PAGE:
A collection of monitors and gauges track chlorine, pH and...

A collection of monitors and gauges track chlorine, pH and nitrate levels of water that is being treated at the Suffolk County Water Authority's East Northport pump station. (Sept. 4, 2013) Credit: Tara Conry

Inside one of the three buildings at the Suffolk County Water Authority’s pump station in East Northport, production control supervisor John Flynn opened up a spigot at the base of a filtration tank. As the water spilled out, Flynn noted its clarity.

“It looks clear,” said Flynn, 46, of the water, which had been pumped from a nearby well and was just beginning the treatment process. “You can’t see the contaminants.”

There are three wells at this station that tap into the aquifer system at depths ranging from 453 to 608 feet. Depending on which one the water is extracted from, it could contain nitrates, perchlorate, and various organic compounds including fertilizers and pesticides, Flynn said. Since these contaminants are not visible to the naked eye, Flynn said SCWA’s lab tests the water regularly, weekly at this station, to make sure the filters are working properly.

Each year, SCWA pumps approximately 70 billion gallons of water to about 1.2 million people from its 234 pump stations, which contain a total of 581 wells, according to spokesman Tim Motz.

The East Northport station is unique, because it’s one of two stations in SCWA’s system equipped with a nitrate removal filter, but the only one currently in use. The other, located in Southold, is not needed at this time, he said.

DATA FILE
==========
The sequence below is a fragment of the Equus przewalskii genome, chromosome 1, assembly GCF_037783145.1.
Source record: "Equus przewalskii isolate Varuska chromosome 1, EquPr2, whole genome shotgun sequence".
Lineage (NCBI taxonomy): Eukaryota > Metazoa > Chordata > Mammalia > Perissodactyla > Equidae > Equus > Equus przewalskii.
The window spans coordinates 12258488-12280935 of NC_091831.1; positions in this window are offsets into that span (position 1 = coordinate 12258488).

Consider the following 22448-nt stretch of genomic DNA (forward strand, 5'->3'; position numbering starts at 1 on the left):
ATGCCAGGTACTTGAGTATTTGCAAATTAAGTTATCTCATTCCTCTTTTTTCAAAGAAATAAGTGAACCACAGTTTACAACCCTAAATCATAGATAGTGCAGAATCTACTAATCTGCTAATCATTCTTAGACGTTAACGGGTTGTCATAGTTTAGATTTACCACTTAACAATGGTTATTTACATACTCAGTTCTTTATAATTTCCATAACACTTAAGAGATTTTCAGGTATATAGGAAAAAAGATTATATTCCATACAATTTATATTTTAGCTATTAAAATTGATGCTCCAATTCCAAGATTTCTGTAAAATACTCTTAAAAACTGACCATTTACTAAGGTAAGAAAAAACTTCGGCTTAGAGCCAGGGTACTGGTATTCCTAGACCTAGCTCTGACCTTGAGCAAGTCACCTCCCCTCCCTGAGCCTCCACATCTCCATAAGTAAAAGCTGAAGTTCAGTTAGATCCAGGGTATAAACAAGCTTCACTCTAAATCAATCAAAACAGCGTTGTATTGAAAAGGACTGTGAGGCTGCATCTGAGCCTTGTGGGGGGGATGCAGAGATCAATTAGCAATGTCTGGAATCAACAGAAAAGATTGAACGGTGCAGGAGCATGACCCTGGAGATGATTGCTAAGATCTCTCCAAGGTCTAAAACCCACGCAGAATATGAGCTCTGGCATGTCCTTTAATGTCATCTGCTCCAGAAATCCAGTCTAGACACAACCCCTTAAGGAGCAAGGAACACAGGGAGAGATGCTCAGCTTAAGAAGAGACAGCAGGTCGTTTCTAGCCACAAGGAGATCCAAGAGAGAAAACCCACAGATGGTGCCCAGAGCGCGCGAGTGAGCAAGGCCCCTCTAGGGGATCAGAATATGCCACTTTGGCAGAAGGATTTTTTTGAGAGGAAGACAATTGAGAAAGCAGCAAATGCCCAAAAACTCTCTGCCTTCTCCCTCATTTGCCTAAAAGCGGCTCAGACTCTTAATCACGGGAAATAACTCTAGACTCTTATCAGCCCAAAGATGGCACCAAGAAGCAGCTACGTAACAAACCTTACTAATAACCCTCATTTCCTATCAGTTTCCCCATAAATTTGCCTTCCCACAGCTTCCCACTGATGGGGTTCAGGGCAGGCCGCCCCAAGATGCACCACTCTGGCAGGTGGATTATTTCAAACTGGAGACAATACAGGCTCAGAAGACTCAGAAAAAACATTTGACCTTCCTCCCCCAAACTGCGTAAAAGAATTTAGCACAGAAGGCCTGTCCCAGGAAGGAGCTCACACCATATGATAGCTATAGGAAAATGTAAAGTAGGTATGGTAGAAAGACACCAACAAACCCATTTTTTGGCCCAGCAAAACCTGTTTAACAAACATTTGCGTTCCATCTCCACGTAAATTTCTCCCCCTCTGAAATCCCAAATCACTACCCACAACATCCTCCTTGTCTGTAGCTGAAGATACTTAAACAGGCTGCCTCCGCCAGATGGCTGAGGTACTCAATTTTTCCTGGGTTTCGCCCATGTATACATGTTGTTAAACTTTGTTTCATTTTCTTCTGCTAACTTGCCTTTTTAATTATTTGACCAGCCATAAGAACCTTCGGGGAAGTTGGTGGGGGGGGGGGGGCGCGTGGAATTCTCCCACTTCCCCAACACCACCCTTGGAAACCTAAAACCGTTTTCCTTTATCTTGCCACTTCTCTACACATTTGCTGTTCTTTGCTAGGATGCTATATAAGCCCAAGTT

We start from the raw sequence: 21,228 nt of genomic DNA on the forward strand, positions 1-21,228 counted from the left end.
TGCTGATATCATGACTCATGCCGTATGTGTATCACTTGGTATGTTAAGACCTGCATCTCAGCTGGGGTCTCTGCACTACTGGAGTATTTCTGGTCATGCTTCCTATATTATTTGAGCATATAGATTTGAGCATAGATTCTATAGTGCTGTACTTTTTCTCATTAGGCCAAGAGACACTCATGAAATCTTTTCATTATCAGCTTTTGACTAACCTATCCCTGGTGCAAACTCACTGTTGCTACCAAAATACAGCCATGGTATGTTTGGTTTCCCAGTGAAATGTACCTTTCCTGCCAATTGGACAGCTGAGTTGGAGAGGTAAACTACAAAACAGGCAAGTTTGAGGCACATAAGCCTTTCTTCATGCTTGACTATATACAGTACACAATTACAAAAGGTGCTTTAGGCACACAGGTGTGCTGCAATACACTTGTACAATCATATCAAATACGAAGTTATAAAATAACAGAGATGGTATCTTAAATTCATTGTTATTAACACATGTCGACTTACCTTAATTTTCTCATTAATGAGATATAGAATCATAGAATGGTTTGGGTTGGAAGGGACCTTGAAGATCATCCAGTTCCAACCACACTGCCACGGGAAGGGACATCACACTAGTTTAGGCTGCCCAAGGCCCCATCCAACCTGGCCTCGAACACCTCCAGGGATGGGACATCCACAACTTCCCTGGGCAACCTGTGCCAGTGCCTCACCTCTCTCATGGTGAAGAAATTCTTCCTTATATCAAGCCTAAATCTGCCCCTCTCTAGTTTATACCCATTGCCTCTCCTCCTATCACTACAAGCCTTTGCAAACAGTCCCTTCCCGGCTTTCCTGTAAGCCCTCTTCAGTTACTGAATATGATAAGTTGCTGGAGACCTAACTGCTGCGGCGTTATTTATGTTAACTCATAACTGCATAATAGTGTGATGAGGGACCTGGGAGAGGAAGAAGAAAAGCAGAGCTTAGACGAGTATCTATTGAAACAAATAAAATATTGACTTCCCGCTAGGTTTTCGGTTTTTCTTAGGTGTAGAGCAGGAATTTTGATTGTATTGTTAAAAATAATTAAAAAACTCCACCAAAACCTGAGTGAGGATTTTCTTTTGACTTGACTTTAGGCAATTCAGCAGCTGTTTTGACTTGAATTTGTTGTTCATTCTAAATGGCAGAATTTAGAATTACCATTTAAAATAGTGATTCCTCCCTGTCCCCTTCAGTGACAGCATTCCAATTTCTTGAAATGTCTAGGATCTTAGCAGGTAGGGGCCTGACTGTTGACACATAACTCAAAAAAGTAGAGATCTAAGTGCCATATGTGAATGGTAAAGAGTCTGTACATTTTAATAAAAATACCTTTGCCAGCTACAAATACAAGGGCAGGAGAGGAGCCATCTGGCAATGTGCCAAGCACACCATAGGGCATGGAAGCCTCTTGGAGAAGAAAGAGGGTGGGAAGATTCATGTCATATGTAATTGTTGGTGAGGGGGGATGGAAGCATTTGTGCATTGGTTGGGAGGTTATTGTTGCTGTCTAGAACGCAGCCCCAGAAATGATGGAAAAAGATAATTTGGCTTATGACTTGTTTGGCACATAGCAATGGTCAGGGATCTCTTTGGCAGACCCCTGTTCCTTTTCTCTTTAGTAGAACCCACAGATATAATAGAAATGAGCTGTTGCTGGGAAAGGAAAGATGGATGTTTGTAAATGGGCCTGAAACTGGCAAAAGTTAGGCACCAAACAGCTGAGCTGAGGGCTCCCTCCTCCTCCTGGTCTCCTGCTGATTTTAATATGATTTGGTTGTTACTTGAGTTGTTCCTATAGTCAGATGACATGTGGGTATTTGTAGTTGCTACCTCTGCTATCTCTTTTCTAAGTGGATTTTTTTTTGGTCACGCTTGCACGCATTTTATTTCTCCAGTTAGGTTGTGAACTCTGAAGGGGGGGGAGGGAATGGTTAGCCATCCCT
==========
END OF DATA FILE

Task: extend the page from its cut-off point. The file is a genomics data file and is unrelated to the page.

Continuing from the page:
“Depending on what part of the Island, you’re going to have different water quality,” Flynn said.

This station, located at the end of Meadow Lark Drive, pumps 1 to 2 million gallons per day in the summertime and 100,000 to 500,000 in the winter. The process begins when water is pumped from one of the wells. If it contains perchlorate or organic compounds it will be directed via underground pipes to a nearby building that houses two pairs of large tanks. Each one contains either a perchlorate or granular activated carbon filter.

“The GAC filter acts like a big Brita filter,” Flynn said.

If the water contains nitrates, as is the case for Well No. 1, it will go to another building located a few paces away. Here, a rotating turntable of filters constantly removes the nitrates.

“We never have to shut it down for rinsing or backwashing,” Flynn said. “It continually rotates.”

From there, it will go to the chemical treatment building, where it will treated with lime if the pH needs to be corrected.

Lastly, all the water, regardless of what well it came from, will be treated with chlorine to address bacteria issues before it’s sent out to the distribution system and into customers’ homes, he explained.

The whole process can take about 40 minutes, less if the water contains fewer contaminants.

All the while, monitors keep tabs of the water quality. If, for instance, the nitrate level hits a 9, the system will automatically shut down and trigger an alarm. The station also has a backup generator, which was used during superstorm Sandy, to keep the system running during power outages.

Like all water authorities, SCWA has to meet New York State drinking water standards, but Flynn said they also want to deliver the best possible product.

He said customers might be surprised by how much filtration actually takes place, but added, “I think they would be happy to see we’re going the extra steps to ensure their water is safe to drink.”

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